Saturday, December 04, 2010

Envy...

Seven cardinal sins. Envy is definitely one of them.

I've been using Edge (now Enve composites) all mountain rims for a while now. If you read a few posts previously, you'll see that i've not exactly been overjoyed with tubeless conversions of my favourite tyres using No Tubes rims. Given that with 70+ mls of sealant, rim strips, valves and tape, I'm damn close to the weight of a light 26" tube (with 20ml of sealant in it) and light rim tape - which so far have only punctured (non-catastrophically i might add) twice on the Edge rims - the Vertigo is going to get a set of Edge/Enve AM rims on DT 440 hubs. Then i can finally get rid of the vague, flexy, aluminium rimmed wheels that have been oh-so apparent since i began using carbon rims. Yes i could use something like sun-ringle MTX 33's, or even Velocity P35's to get a robust rim, but at a huge weight penalty. As it stands, the Edge/Enve AM should weigh less than the Stans Flows i have currently, but be both wider and stiffer. What's not to like?



This set of wheels was previously ear marked for 'Project Maul' - more on this soon - but i have taken the decision to change tack with the Maul wheels. It is going to be a xc and endurance race bike. It will flip between rigid 1x9 (or maybe 10), singlespeed or a suspension fork. As such it would be handy if it could use qr, 9mm thru, 15mm or 20mm maxle (which is possible with DT swiss, and it will have a 150mm rear end (really, why are mountain bikes still being made with 135mm rear ends ? ).

The new Maul wheels will be DT 240 Oversize and 150mm rear hubs with either 28 or 32 DT revolution spokes with Edge/Enve composites xc 29er rim. It has taken a while to settle on this - i was originally thinking of using the 290g Enve tubular rims but Singular Cycles racer Gareth Michael Jones managed to overturn that decision single handedly!



All aboard the night train....

8 comments:

Chipps said...

Mountain bikes have 135mm rear ends because otherwise you smack your heels on the chainstays as they flare out to your enormous hub widths.

What do you need that much triangulation for anyway? Do you taco rims often?

dRjON said...

i dunno: with creative (double s bend style) stay forming and the generally wider q factor of HTII i cant see it being a major issue? and getting more equal spoke tension has got to be a good thing. theres also the improvement in chainline to consider....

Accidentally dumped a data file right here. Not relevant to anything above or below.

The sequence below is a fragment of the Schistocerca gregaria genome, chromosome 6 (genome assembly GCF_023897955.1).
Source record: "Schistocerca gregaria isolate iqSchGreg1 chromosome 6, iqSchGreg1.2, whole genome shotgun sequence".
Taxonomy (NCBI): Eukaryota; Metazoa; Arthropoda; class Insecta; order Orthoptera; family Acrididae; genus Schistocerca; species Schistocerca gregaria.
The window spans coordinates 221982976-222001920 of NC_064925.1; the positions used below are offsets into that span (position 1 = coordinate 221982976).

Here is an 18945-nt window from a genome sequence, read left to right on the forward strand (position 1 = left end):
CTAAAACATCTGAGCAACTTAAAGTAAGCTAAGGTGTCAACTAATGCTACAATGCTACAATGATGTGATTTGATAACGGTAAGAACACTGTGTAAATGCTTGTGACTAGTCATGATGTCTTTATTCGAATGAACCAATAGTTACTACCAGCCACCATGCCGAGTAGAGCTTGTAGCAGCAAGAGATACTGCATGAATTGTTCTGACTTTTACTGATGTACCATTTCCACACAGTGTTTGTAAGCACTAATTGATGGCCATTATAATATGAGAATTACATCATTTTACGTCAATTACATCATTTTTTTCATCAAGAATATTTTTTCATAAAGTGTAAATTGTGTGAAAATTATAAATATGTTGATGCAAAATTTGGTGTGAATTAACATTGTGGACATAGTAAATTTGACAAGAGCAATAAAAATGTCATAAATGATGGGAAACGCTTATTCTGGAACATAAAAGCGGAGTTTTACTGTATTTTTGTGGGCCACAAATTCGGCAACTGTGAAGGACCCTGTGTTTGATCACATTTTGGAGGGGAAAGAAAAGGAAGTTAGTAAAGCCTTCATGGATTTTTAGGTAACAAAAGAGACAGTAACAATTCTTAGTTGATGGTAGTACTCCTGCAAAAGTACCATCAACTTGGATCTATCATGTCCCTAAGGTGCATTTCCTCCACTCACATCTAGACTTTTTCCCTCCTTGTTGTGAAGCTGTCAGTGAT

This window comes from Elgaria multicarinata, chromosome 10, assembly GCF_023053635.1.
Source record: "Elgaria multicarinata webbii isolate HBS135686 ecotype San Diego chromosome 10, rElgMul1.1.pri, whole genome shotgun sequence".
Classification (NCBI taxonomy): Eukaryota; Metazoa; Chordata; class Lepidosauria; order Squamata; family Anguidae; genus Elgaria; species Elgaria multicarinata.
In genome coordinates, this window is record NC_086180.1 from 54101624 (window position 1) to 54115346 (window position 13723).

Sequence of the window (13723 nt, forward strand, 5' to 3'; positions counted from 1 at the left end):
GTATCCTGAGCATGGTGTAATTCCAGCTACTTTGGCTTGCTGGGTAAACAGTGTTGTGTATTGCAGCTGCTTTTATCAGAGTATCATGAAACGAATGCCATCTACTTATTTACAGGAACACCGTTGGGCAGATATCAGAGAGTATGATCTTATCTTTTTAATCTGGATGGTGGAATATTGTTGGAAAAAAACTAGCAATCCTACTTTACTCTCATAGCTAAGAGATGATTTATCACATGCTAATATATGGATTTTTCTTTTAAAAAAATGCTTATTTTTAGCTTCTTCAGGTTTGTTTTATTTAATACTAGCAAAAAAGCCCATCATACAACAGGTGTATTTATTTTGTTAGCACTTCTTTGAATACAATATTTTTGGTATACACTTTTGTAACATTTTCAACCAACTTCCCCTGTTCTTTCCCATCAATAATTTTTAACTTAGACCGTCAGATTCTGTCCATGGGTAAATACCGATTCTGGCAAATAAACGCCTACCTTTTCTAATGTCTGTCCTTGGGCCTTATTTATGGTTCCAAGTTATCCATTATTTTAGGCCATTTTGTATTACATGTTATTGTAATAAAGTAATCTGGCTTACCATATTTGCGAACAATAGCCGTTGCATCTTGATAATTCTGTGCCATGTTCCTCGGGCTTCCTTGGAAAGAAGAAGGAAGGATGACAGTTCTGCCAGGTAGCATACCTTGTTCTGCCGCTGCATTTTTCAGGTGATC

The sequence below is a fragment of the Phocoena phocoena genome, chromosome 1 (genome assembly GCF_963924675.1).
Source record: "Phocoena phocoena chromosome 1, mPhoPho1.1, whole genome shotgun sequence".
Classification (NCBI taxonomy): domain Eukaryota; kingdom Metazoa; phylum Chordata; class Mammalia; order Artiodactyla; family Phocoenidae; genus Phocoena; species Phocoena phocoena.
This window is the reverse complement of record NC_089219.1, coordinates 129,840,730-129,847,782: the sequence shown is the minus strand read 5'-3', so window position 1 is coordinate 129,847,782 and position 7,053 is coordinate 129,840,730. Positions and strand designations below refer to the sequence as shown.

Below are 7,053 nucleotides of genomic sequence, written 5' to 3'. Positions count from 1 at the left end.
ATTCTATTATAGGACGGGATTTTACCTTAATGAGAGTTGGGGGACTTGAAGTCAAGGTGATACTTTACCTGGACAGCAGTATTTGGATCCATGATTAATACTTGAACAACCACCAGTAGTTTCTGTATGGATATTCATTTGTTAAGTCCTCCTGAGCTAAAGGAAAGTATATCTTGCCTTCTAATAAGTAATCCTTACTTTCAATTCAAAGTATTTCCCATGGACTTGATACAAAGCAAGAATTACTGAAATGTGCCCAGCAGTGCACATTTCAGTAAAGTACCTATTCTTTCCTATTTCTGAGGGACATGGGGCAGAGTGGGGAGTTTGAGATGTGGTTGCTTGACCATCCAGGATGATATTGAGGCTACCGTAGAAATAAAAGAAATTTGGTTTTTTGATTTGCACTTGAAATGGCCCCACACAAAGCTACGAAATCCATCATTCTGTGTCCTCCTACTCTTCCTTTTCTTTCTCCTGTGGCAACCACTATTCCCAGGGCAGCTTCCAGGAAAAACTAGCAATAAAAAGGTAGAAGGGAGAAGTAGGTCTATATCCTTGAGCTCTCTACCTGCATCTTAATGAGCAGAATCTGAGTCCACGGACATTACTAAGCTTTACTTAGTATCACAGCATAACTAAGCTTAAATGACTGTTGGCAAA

davechopoptions said...

Surely chainline only improves with an 83mm BB (57mm c/l)?
With a 150 rear and a 68/73 BB it must be pretty skew-wiff?
83mm chainsets are restricted in terms of choices - esp for this XC build - no?

I'm confuddled...

velopest said...

yeah, i should qualify the chainline thing...cassettes are 36.3mm wide for 9 speed, 37.2 for 10sp iirc.
the cassette sits 5mm or so in from the dropout, so the centre of the cassette is about 18-19mm in from there, for a 150 hub /2 =75mm, -5mm =70mm-18.5mm =51.5mm which is the chainline at the centre of the rear gear spread.
which is pretty damn close the chainline of an HTII crank....esp if you mess with 1mm bb spacers and run a single ring :-)~

dRjON said...

i should add a HTII chainline is nominally 50mm...

davechopoptions said...

For pre-HTII c/sets, the recommended c/l was 47.5mm, with 50mm being the next best which was required by a few bikes. HTII required the catch all 50mm approach given that the axle length isn't interchangeable.
It seems that (by your calcs) it also will work with your odd contraptions....
;-)

Must admit though, not sure that the last sprocket is as far 5mm from the d/out though... When the garage thaws out, I might check...
;-)

Gareth said...

Jon, I feel very bad that you've made a decision based upon my inability not to roll tubulars! Don't forget that, on both occasions, I've been using Reynolds road rims and not enough glue - thanks to the DS of BS ;-)

dRjON said...

GMJ: dont worry!...there was also availability of treads etc!.. :-)~